UNITED PROPANE GAS, INC. APPELLANT v. FAYE PURCELL, CAROLYN SEAY, INDIVIDUALLY, CAROLYN SEAY, ON BEHALF OF THE CLASS OF SIMILIARILY SITUATED CONSUMERS THEY SEEK TO REPRESENT, RICHARD SEAY, ON BEHALF OF THE CLASS OF SIMILARILY SITUATED CONSUMERS THEY SEEK TO REPRESENT, & RICHARD SEAY, INDIVIDUALLY APPELLEES
OPINION VACATING AND REMANDING
The Appellant, United Propane Gas, Inc. (“United Propane”), brings this interlocutory appeal pursuant to CR 1 23.06 and CR 73 to challenge an order of the McCracken Circuit Court certifying a class action consisting of all residential customers who paid for a 2013-2014 “Pre-Purchase Pre-Buy Keepfull Gas Supply Agreement” (the “Agreement”) from United Propane. United Propane asserts that the circuit court's class certification is deficient under CR 23.01, CR 23.02, and CR 23.03. We agree.
The circuit court failed to make the findings required to certify a class and its order does not comply with CR 23.03. Accordingly, we vacate and remand to the circuit court to conduct the proper analysis prior to entry of any certification order. Any future class certification order entered by the circuit court must comply with CR 23.03 by defining “the class and the class claims, issues, or defenses, and must appoint class counsel under CR 23.07.”
Faye Purcell, on behalf of herself and on behalf of the class of similarly situated consumers, filed a class action complaint against United Propane in McCracken Circuit Court on August 27, 2014. Faye's complaint alleged that United Propane had dishonored thousands of Agreements it had entered with its customers, and asserted claims under the Kentucky Consumer Protection Act,2 breach of contract, breach of the implied covenant of good faith and fair dealing, and unjust enrichment. Faye amended her complaint on December 12, 2014, to add two additional named plaintiffs, Richard and Carolyn Seay. United Propane filed an answer to the first amended complaint on February 4, 2015. In its answer, United Propane raised the following affirmative defenses: contractual rights; that the action does not meet the requirements of CR 23 justifying class certification; that plaintiffs had not suffered any recognizable loss or damages; waiver, laches, and estoppel; enforceability of the force majeure clause contained in the Agreement; lack of jurisdiction; improper venue, alleging that venue should lie in district court; all defenses available to it under the Kentucky Consumer Protection Act; and that plaintiffs were not entitled to collect punitive damages. Following United Propane's filing its answer, the parties took numerous depositions and engaged in written discovery.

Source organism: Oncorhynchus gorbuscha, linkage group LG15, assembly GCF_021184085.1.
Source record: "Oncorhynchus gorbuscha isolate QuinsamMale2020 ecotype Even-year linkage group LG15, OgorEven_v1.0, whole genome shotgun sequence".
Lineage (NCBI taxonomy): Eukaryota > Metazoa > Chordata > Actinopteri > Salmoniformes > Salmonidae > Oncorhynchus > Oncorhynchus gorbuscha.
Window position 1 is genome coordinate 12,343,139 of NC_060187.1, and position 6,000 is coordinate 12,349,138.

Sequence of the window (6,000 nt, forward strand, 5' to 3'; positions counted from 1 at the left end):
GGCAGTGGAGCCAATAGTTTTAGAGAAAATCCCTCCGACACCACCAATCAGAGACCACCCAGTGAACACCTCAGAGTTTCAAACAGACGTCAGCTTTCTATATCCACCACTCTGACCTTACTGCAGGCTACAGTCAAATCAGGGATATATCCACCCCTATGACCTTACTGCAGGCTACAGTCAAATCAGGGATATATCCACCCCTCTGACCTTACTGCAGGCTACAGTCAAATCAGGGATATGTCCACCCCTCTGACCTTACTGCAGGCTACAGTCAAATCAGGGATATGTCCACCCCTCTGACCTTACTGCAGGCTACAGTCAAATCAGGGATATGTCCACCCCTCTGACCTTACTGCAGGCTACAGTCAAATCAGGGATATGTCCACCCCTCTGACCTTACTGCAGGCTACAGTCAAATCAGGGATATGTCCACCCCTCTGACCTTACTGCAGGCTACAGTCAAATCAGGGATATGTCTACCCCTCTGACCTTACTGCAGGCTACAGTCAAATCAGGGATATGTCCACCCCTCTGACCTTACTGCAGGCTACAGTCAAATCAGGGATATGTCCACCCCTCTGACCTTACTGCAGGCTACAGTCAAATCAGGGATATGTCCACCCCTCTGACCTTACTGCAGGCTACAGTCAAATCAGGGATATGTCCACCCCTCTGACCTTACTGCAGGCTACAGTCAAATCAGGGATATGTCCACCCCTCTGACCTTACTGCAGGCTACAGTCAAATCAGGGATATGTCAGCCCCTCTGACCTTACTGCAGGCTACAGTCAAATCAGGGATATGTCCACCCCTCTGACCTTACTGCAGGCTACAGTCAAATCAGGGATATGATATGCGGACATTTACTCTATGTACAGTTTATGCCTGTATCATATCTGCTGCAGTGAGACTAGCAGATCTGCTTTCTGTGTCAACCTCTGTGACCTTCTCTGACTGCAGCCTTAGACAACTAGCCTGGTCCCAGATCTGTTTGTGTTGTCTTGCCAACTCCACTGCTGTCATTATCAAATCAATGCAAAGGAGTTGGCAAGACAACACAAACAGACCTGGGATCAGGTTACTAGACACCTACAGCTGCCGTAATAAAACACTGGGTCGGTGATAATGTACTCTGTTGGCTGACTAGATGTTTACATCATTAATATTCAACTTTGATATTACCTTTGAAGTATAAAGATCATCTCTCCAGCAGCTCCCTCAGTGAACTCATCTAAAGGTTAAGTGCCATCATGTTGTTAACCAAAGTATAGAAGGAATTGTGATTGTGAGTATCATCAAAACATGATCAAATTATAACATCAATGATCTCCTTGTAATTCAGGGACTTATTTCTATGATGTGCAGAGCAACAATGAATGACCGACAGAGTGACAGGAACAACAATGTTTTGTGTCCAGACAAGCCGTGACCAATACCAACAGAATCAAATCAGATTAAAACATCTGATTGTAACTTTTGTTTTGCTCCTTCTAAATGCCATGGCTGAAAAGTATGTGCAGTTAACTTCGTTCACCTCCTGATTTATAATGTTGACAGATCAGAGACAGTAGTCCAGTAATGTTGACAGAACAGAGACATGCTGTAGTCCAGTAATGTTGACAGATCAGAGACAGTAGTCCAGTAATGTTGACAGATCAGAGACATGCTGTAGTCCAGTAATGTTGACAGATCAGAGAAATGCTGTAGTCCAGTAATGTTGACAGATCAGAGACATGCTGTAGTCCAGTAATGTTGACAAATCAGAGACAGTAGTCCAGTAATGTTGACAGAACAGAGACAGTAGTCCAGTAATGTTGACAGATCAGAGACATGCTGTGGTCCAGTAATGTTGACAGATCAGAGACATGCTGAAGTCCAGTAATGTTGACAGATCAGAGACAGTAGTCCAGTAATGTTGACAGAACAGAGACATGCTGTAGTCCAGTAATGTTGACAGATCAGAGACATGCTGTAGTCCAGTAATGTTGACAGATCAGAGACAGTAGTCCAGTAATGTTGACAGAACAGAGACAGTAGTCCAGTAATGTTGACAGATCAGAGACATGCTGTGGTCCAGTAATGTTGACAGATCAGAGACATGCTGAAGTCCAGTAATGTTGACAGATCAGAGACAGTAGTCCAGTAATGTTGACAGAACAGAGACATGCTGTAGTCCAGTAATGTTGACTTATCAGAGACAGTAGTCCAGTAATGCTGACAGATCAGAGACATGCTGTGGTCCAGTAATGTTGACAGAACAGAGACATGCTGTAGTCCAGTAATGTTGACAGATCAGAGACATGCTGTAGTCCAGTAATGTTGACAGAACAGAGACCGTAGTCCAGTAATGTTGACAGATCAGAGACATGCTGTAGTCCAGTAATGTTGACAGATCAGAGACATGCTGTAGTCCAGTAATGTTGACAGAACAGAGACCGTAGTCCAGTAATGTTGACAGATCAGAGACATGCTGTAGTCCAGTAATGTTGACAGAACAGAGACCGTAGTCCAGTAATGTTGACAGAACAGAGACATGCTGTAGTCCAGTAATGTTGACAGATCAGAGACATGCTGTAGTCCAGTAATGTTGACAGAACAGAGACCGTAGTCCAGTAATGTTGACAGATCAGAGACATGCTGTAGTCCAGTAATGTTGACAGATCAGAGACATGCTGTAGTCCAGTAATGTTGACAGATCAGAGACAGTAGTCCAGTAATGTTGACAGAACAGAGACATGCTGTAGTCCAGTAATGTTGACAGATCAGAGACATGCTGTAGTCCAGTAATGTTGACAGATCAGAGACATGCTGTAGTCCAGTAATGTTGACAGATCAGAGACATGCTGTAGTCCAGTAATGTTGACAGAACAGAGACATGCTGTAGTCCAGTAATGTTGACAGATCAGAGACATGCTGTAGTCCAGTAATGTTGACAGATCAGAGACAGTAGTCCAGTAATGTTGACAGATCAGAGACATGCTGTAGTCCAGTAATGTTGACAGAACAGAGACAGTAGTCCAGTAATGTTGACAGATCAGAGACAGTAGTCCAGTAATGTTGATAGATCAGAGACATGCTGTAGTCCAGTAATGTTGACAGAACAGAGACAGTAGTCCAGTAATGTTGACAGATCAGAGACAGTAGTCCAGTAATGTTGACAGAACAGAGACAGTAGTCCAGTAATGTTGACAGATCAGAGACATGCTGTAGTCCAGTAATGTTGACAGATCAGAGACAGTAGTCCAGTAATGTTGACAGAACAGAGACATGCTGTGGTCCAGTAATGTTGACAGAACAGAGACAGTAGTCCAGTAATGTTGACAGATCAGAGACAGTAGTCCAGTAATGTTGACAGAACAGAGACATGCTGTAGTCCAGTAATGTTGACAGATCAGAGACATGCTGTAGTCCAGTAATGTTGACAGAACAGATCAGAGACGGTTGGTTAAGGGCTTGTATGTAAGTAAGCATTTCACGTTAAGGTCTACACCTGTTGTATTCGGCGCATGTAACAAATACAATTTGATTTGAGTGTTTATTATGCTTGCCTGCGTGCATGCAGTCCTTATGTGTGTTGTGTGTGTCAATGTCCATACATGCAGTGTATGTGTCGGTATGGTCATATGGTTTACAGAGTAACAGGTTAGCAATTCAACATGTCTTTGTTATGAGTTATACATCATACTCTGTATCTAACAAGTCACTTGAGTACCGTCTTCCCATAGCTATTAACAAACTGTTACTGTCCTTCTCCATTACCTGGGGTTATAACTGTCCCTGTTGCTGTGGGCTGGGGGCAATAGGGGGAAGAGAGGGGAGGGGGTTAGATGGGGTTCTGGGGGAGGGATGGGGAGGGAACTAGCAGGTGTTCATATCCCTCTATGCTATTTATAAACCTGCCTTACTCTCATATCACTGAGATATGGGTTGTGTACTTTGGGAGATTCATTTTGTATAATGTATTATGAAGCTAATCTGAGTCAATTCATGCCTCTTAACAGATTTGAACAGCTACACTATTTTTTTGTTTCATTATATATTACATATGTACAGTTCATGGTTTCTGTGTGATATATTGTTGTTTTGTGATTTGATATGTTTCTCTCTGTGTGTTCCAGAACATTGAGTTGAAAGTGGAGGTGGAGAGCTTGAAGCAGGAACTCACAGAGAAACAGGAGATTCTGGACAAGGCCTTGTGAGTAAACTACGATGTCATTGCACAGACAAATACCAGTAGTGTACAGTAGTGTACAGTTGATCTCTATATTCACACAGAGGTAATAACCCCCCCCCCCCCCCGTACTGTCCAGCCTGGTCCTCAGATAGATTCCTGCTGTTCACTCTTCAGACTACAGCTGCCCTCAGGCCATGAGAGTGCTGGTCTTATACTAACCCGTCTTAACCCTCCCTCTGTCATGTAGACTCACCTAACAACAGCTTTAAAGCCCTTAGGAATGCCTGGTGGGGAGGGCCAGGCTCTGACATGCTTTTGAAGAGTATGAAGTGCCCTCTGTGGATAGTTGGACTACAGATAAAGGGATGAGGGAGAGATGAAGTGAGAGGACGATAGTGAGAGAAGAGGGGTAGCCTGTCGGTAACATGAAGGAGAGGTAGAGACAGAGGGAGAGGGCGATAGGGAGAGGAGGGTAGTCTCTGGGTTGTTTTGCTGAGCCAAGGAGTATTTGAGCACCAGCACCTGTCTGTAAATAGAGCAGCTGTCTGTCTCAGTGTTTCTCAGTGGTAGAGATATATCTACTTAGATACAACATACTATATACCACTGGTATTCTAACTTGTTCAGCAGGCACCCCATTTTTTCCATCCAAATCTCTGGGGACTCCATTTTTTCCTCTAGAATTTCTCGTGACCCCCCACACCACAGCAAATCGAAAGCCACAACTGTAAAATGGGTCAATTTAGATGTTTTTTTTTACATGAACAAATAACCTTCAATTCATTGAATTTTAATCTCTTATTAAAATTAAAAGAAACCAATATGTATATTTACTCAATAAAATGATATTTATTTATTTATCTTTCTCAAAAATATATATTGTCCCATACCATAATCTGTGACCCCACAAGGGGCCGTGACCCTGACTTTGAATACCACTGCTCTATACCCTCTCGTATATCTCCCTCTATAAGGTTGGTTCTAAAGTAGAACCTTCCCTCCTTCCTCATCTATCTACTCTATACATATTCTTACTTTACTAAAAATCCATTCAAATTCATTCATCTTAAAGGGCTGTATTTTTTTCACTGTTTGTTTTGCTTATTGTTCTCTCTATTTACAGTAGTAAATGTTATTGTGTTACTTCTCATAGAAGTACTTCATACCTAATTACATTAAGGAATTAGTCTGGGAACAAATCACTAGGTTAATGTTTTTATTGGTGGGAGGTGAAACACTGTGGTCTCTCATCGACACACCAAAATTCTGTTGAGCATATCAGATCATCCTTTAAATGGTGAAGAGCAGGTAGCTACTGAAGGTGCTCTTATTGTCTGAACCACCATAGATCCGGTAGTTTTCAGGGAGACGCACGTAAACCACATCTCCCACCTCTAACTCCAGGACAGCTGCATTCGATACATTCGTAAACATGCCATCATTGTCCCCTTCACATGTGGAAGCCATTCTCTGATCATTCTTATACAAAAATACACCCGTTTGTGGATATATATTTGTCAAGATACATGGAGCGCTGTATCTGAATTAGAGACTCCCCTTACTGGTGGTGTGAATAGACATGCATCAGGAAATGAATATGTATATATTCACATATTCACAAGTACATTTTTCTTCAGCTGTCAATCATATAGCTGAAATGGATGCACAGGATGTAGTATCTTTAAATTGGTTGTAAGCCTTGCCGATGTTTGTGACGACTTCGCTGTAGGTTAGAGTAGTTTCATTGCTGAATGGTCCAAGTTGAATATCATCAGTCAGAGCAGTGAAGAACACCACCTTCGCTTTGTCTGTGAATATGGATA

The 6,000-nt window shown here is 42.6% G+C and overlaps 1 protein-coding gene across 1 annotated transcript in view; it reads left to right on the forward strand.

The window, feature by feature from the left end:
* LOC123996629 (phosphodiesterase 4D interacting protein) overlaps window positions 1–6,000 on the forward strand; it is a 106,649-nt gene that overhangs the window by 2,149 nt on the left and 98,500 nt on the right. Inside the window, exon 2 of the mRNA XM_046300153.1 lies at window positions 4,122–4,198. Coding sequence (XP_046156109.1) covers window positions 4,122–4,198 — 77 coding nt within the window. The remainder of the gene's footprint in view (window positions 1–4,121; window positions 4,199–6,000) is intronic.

On February 25, 2016, the Appellees filed a motion for class certification. United Propane responded on April 25, 2016. In its response, United Propane argued that: there was a lack of commonality amongst the purported class members, in that the asserted claims were necessarily based upon individualized facts involving communications between United Propane and each potential class member and it could not be said that every customer who had entered into the Agreement with United Propane had suffered the same injury, or even any injury; there was a lack of typicality among the claims of the purported class members; the purported class did not satisfy CR 23.02 because the claims were primarily for individualized monetary damages and common issues did not predominate; and that the superior method of handling the claims asserted by the purported class was to allow those persons who felt they had been injured by United Propane to file individual cases against it. The Appellees replied to United Propane's response on May 18, 2016.